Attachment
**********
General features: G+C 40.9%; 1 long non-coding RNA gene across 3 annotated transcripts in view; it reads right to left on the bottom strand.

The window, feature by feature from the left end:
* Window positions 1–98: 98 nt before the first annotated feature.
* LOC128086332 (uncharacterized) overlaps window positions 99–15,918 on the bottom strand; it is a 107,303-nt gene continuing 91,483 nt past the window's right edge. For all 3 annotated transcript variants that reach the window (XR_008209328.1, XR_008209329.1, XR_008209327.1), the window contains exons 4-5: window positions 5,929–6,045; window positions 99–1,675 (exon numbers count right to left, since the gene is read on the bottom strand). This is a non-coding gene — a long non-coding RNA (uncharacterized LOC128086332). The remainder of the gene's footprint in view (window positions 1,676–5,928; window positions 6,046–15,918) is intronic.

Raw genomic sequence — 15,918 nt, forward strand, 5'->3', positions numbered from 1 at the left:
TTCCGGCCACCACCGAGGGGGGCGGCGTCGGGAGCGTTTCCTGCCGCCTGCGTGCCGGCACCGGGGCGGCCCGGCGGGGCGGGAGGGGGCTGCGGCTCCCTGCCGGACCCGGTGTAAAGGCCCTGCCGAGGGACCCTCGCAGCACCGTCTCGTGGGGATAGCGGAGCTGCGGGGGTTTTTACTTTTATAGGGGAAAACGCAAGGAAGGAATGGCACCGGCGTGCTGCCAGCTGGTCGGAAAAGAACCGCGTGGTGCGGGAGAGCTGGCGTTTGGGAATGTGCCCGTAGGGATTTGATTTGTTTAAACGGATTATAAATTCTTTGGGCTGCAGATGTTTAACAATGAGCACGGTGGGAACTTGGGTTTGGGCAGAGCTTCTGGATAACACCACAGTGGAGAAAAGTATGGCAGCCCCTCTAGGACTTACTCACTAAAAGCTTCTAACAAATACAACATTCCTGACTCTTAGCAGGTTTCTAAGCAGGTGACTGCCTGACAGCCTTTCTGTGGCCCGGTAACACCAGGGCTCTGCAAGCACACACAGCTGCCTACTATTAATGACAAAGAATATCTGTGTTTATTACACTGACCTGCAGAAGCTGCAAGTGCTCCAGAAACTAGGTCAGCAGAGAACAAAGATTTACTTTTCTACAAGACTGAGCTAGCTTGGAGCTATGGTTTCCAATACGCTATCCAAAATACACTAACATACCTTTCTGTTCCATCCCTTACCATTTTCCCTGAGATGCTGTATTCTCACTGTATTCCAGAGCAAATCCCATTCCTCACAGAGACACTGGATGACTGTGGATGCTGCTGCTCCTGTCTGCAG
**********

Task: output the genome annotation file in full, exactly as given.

General features: G+C 40.9%; 1 long non-coding RNA gene across 3 annotated transcripts in view; it reads right to left on the bottom strand.

The window, feature by feature from the left end:
* Window positions 1–98: 98 nt before the first annotated feature.
* LOC128086332 (uncharacterized) overlaps window positions 99–15,918 on the bottom strand; it is a 107,303-nt gene continuing 91,483 nt past the window's right edge. For all 3 annotated transcript variants that reach the window (XR_008209328.1, XR_008209329.1, XR_008209327.1), the window contains exons 4-5: window positions 5,929–6,045; window positions 99–1,675 (exon numbers count right to left, since the gene is read on the bottom strand). This is a non-coding gene — a long non-coding RNA (uncharacterized LOC128086332). The remainder of the gene's footprint in view (window positions 1,676–5,928; window positions 6,046–15,918) is intronic.

Raw genomic sequence — 15,918 nt, forward strand, 5'->3', positions numbered from 1 at the left:
TTCCGGCCACCACCGAGGGGGGCGGCGTCGGGAGCGTTTCCTGCCGCCTGCGTGCCGGCACCGGGGCGGCCCGGCGGGGCGGGAGGGGGCTGCGGCTCCCTGCCGGACCCGGTGTAAAGGCCCTGCCGAGGGACCCTCGCAGCACCGTCTCGTGGGGATAGCGGAGCTGCGGGGGTTTTTACTTTTATAGGGGAAAACGCAAGGAAGGAATGGCACCGGCGTGCTGCCAGCTGGTCGGAAAAGAACCGCGTGGTGCGGGAGAGCTGGCGTTTGGGAATGTGCCCGTAGGGATTTGATTTGTTTAAACGGATTATAAATTCTTTGGGCTGCAGATGTTTAACAATGAGCACGGTGGGAACTTGGGTTTGGGCAGAGCTTCTGGATAACACCACAGTGGAGAAAAGTATGGCAGCCCCTCTAGGACTTACTCACTAAAAGCTTCTAACAAATACAACATTCCTGACTCTTAGCAGGTTTCTAAGCAGGTGACTGCCTGACAGCCTTTCTGTGGCCCGGTAACACCAGGGCTCTGCAAGCACACACAGCTGCCTACTATTAATGACAAAGAATATCTGTGTTTATTACACTGACCTGCAGAAGCTGCAAGTGCTCCAGAAACTAGGTCAGCAGAGAACAAAGATTTACTTTTCTACAAGACTGAGCTAGCTTGGAGCTATGGTTTCCAATACGCTATCCAAAATACACTAACATACCTTTCTGTTCCATCCCTTACCATTTTCCCTGAGATGCTGTATTCTCACTGTATTCCAGAGCAAATCCCATTCCTCACAGAGACACTGGATGACTGTGGATGCTGCTGCTCCTGTCTGCAG